Effective process hygiene is essential for ensuring the safety, shelf-life, and overall quality of food products. Food should be produced, processed, handled, and stored in a manner that minimizes the risk of contamination and the growth of undesired microorganisms. Process hygiene is supported by a wide range of activities, such as sanitizing (cleaning and disinfecting) equipment and other surfaces, treating process water, adhering to time/temperature regimes, and accurately following manufacturing procedures. Assessment of process hygiene is carried out through regular monitoring of products and their environment, typically by testing for indicator or spoilage microorganisms. Although testing for protein traces or other food residues is less reliable in assessing microbial risk, the simplicity and rapidity of such assays secure their place in the monitoring toolkit of food companies.
Testing for indicator vs. spoilage microorganisms
Indicator microorganisms serve as a general measure of the microbial status of a food product or its environment. While their presence does not necessarily confirm the presence of specific pathogens, the level of indicator microorganisms can provide risk managers with insight into the overall hygiene level of manufacturing processes and the effectiveness of operational food safety programs. By testing for total counts and/or the number of coliforms and Enterobacteriaceae, which are parameters based on indicator microorganisms, risk managers can better ensure that the manufacturing process is properly controlled. Monitoring programs based on indicator microorganisms aim to assess the sanitary status of processing equipment and environment, verify sanitation, verify process control steps, and assess the risk of post-processing contamination.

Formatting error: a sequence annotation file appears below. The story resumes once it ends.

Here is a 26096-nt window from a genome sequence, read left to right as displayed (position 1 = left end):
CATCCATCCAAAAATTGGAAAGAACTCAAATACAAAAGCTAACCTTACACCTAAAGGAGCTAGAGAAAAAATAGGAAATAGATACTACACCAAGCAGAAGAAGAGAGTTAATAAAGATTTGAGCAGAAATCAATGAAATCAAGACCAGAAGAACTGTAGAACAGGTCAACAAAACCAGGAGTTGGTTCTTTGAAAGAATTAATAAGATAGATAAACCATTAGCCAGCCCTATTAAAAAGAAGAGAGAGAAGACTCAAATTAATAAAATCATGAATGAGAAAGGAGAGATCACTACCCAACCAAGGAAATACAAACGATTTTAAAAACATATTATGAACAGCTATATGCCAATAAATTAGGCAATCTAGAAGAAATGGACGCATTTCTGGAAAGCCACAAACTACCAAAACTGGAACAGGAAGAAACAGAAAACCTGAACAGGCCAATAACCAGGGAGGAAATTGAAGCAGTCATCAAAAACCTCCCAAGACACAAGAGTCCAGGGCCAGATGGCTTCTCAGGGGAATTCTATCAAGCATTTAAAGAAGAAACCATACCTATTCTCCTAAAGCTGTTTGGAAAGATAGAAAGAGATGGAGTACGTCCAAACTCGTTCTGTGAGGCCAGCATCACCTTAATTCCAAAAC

Testing for spoilage microorganisms allows manufacturers to be proactive in preventing microbial spoilage instead of reacting to failures after the fact. This is particularly beneficial in addressing facility-specific spoilage microorganisms that are often better adapted to the production controls specific to the facility, or when spoilage occurs sporadically. The selective pressure exerted by factors such as high temperatures or sanitizers can lead to environmental harborage of problematic spoilage microorganisms. Total counts and numbers of yeasts, molds, and lactic acid bacteria are most commonly included in monitoring programs based on spoilage microorganisms.